Thursday, April 19, 2007

Wolves, Sheep and Boars

Few hours have passed where the incident at Virginia Tech hasn't entered my thoughts though. Miles away at PVCC, far from danger, the day carried on with only a surreal gait to its rhythm: lectures followed by friend in the halls, one arrived crying near the end of the day, and all the while the hard wind blowing outside. The weather, almost cinematic in its own emotional fury. Around 10:30am I saw it knock over a heavy NO SMOKING sign and begin to carry it down the sidewalk before I grabbed it.

My mind grew haunted by the scare that PVCC had near the beginning of the semester. How lucky we were. How lucky we are. Lingering peripheral anxiety as to the cultural and institutional overreactions that might follow this new shooting. Recalling the heated argument with my mother about going to school following the Columbine shooting in my black trench coat, when it was pouring down outside, for fear that someone might attack me in the street.

I wish I could go into everything with more detail, but for now it must be fragments of thoughts and images.

I share a lot of the frustrations with the media that other blogger's have expressed. Though I don't have the time to comment, as a film geek who has been saying since the moment it was revealed that the shooter was South Korean that films from that region like Old Boy would end up catching blame by the media, I'd like to think that if I did have the time to comment, I would follow bloggers like Jackson's lead and refrain at least until the victims are put to rest.

Tragedy has a way of bringing out the best and worst in people. The best usually comes from the call for good inherent to such times. The worst too often is manifests through our inability to accept the unspeakable when apparently arbitrary. Our inability to accept it is largely because there is in truth almost certainly a cause, even if a vastly elaborate culmination of elements. Still such a cause is usually all but impossible to unravel and leaves little satisfaction with both the tediousness of its process and formlessness of its result. Like a child at war with the ocean, punching and kicking the waves of the shallow surf to no avail, people grow frustrated at the absence of a clear immediate answer to the overwhelming question of why someone would do something so horrible. At the peak of that frustration, we seek answers in excuses. We cast blame prior to adequate evidence; when faced with the wolves of oblivion, of cold arbitrary horror, it seems better to be mad boars charging at anything than gentle sheep in the icy dusk. It has gladdened me that for most part politicians like our governor have refrained from such behavior thus far with this incident. The families, friends and loved ones don't need our political bickering now. They need the best in us.

2 Comments:

Blogger Mad Hatter said...

Incidents such as this just serve as a reminder that as soon as we begin to feel comfortable with humanity... we shouldn't.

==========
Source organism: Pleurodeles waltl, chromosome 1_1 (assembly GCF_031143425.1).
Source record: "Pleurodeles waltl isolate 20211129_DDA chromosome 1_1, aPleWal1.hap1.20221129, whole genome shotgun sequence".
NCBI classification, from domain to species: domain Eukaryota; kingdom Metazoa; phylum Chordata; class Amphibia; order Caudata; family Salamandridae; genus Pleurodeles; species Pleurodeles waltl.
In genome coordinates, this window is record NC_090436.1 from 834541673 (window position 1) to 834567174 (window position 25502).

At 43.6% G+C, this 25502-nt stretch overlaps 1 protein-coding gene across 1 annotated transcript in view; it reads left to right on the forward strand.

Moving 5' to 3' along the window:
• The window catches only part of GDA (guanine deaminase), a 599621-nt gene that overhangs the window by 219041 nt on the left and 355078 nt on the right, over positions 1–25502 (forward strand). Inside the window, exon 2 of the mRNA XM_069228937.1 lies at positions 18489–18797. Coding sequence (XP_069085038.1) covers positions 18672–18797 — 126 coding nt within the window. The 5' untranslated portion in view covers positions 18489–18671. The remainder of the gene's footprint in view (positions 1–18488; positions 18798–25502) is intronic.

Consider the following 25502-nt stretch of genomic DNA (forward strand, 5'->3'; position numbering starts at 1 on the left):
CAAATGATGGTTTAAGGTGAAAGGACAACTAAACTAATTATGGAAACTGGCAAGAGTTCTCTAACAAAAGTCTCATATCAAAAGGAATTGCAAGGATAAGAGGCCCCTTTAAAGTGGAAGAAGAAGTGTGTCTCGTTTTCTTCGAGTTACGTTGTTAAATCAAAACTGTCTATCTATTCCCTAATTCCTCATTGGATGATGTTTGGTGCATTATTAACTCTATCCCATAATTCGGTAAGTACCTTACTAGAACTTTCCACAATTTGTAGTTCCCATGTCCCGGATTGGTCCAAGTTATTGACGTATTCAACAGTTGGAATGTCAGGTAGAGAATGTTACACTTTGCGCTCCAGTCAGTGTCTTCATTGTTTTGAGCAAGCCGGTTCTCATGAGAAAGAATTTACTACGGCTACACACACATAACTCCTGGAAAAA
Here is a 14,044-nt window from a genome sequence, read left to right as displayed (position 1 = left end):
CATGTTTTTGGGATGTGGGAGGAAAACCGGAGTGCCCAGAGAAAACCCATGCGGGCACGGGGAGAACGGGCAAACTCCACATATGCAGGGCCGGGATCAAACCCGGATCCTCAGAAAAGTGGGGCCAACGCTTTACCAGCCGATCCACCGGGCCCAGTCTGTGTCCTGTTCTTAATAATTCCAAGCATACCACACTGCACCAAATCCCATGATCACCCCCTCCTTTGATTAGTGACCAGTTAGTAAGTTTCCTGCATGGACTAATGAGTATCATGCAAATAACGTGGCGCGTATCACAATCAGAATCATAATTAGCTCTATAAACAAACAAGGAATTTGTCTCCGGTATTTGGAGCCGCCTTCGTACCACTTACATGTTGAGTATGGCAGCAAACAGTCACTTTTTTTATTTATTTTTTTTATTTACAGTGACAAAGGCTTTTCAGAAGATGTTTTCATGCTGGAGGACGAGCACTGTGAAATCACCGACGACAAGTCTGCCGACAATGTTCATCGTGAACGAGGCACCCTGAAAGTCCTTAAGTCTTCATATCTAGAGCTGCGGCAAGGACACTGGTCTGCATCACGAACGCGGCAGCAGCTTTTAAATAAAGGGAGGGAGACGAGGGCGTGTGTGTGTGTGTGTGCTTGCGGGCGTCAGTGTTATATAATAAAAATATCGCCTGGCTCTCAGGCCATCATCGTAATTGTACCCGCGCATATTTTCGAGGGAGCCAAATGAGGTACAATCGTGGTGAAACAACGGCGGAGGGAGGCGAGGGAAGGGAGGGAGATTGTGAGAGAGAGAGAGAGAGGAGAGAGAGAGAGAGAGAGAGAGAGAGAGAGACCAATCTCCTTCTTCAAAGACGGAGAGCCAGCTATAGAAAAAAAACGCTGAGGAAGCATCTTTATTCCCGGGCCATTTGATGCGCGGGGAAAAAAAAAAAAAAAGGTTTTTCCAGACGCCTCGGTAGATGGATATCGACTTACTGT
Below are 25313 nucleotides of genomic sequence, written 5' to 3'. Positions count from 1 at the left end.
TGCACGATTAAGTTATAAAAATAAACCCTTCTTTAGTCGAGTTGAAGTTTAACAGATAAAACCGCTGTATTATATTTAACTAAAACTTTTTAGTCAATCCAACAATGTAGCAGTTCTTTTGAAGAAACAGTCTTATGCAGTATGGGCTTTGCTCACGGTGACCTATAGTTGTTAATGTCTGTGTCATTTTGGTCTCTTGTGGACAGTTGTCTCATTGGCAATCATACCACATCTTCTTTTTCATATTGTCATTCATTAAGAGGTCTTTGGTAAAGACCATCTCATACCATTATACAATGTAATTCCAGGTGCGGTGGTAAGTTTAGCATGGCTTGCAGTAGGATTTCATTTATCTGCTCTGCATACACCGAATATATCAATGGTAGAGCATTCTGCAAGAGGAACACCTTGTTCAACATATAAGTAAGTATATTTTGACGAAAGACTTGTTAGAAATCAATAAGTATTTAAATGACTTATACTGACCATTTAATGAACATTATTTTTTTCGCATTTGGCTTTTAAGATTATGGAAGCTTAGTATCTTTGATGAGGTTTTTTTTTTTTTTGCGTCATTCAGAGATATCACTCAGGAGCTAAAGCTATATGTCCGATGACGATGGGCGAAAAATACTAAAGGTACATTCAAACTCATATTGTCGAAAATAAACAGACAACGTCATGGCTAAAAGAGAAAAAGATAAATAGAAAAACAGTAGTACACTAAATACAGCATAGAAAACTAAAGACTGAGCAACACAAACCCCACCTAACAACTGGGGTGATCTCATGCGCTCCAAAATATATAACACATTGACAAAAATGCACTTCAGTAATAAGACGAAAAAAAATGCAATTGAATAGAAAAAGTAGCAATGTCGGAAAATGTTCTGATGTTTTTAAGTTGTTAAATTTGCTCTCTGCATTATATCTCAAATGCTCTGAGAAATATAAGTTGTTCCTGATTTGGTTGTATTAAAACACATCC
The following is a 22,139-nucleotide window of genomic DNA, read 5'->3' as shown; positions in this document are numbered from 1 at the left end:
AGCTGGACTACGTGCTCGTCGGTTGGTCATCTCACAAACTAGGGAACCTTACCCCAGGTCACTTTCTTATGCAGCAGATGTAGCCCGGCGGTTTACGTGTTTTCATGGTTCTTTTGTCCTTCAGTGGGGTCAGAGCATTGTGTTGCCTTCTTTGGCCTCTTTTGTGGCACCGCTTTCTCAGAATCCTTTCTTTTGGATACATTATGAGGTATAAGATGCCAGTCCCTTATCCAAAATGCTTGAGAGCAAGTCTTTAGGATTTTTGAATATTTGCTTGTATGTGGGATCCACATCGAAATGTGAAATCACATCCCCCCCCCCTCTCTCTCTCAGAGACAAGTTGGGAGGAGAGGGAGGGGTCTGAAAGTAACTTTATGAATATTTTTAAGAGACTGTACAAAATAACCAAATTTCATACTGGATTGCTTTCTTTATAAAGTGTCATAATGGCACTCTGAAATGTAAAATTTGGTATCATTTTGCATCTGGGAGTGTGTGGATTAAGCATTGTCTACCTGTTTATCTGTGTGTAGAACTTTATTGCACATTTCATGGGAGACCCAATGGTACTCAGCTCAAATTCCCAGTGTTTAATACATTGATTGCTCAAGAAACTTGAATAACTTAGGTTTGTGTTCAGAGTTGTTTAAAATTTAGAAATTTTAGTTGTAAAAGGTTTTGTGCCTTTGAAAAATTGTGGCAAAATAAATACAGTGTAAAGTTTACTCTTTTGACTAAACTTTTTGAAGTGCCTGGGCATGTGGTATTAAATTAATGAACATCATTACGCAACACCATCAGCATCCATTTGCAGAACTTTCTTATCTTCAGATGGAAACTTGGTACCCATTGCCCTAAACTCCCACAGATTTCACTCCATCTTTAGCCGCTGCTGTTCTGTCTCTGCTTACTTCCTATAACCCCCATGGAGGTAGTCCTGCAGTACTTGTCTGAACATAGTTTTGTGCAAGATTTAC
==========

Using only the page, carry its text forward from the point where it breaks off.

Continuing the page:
5:40 PM  
Blogger Cory Capron said...

The way I look at it is that we create a sub-reality for ourselves in which things happen to other people. I don’t think it’s very conscious, but what big tragedies seem to have a pattern of doing to me is leaving me for a least the first 24 hours in a off center state. September 11 was like someone taking a hammer to a snow globe. For the first 6 hours I felt like gravity might suddenly cease and we’d all be flung off the earth. There is a reason that churches and temples suddenly saw a huge spike in attendance. People get this sense of security then something comes along and shows them that life is not necessarily set. If it is all one big movie, they might not be the lead they privately thought they were while brushing their teeth in the morning.

Feeling “comfortable with humanity” is an interesting choice of words. True, humanity can be describe as are arbitrary or irrational nature to do things ranging from the selflessly compassionate to the most objectifying and sadistic, yet sadism is defined as taking pleasure in the suffering of another. The reason someone hurts someone sadistically is to gain pleasure. That’s a reason. We will probably never know truly why the shooter at VT did what he did, but the suggestion of the arbitrary lies only in those reasons existing outside our scope. We can only account for what is within our range, through senses and technology, of perceiving. Everything else becomes painted over as mystical. If we define humanity as something profoundly human, as behavior that is not traditionally or easily explained as animal, I feel that our more violent nature is easier to explain than our compassionate. Perhaps I’m wrong, but I see it as our emotionally weighted ethical intuition where logic seems to stumble. Perhaps if my ethics were more skewed, my intuition would guide me to curler less rational behavior.

Comfort is also an interesting choice. It feels more like arrogance or naiveté than comfort, going back to the sub-reality security blanket idea.

1:01 PM  

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